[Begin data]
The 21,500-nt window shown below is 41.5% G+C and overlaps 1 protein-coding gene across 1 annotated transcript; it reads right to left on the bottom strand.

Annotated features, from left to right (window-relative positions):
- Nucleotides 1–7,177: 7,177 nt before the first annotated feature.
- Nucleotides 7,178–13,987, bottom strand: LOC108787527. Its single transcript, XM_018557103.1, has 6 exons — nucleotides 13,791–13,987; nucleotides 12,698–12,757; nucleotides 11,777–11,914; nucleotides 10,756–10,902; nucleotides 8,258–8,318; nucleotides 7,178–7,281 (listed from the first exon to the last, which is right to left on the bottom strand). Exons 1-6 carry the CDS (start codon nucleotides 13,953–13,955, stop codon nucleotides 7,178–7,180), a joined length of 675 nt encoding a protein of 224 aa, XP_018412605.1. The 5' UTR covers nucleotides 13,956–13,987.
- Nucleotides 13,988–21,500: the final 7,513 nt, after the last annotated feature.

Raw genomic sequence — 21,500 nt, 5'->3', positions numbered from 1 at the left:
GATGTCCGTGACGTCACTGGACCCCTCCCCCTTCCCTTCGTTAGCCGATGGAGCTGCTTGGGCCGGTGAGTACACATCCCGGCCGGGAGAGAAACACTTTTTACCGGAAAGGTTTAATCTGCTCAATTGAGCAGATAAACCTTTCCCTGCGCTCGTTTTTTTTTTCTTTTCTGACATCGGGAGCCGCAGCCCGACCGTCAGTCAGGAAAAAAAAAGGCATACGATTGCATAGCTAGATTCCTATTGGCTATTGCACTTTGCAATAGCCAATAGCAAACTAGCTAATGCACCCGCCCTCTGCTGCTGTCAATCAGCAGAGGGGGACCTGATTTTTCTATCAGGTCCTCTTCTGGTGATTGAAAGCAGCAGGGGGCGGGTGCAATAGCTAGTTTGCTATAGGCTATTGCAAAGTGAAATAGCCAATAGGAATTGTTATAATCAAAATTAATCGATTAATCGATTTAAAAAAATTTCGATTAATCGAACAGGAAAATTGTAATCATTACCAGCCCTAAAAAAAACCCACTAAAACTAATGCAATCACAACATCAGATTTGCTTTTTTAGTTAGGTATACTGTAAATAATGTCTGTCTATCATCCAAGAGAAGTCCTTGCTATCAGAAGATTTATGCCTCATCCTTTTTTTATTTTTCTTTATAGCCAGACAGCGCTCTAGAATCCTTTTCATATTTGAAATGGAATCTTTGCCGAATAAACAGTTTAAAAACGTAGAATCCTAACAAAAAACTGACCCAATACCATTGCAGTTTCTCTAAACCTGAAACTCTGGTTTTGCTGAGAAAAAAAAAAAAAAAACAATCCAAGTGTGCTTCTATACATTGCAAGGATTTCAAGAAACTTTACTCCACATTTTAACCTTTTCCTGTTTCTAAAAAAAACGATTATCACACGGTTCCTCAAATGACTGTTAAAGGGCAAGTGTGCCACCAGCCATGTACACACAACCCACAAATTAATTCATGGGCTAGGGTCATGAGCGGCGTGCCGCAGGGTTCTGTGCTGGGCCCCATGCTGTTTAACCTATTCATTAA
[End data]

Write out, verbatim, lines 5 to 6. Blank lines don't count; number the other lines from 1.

- Nucleotides 13,988–21,500: the final 7,513 nt, after the last annotated feature.

Raw genomic sequence — 21,500 nt, 5'->3', positions numbered from 1 at the left: